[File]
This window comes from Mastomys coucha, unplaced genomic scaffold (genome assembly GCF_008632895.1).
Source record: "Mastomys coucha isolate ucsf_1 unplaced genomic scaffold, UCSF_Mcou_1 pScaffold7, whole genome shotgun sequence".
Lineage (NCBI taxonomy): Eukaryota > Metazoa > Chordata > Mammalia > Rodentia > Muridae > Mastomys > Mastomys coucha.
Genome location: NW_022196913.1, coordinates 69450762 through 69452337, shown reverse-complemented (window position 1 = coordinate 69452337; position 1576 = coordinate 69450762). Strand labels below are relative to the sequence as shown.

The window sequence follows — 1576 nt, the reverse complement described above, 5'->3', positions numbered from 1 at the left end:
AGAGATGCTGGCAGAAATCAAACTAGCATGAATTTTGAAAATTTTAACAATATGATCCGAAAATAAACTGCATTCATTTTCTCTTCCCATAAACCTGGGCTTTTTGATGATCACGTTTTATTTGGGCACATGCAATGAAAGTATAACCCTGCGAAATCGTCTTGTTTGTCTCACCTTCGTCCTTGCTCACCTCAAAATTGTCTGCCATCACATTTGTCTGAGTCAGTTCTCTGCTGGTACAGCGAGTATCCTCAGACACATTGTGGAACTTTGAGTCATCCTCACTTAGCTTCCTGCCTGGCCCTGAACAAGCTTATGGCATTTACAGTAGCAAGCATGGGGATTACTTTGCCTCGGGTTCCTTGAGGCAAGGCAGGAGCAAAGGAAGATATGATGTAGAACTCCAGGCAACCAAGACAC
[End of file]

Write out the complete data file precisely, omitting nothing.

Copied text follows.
This window comes from Mastomys coucha, unplaced genomic scaffold (genome assembly GCF_008632895.1).
Source record: "Mastomys coucha isolate ucsf_1 unplaced genomic scaffold, UCSF_Mcou_1 pScaffold7, whole genome shotgun sequence".
Lineage (NCBI taxonomy): Eukaryota > Metazoa > Chordata > Mammalia > Rodentia > Muridae > Mastomys > Mastomys coucha.
Genome location: NW_022196913.1, coordinates 69450762 through 69452337, shown reverse-complemented (window position 1 = coordinate 69452337; position 1576 = coordinate 69450762). Strand labels below are relative to the sequence as shown.

The window sequence follows — 1576 nt, the reverse complement described above, 5'->3', positions numbered from 1 at the left end:
AGAGATGCTGGCAGAAATCAAACTAGCATGAATTTTGAAAATTTTAACAATATGATCCGAAAATAAACTGCATTCATTTTCTCTTCCCATAAACCTGGGCTTTTTGATGATCACGTTTTATTTGGGCACATGCAATGAAAGTATAACCCTGCGAAATCGTCTTGTTTGTCTCACCTTCGTCCTTGCTCACCTCAAAATTGTCTGCCATCACATTTGTCTGAGTCAGTTCTCTGCTGGTACAGCGAGTATCCTCAGACACATTGTGGAACTTTGAGTCATCCTCACTTAGCTTCCTGCCTGGCCCTGAACAAGCTTATGGCATTTACAGTAGCAAGCATGGGGATTACTTTGCCTCGGGTTCCTTGAGGCAAGGCAGGAGCAAAGGAAGATATGATGTAGAACTCCAGGCAACCAAGACAC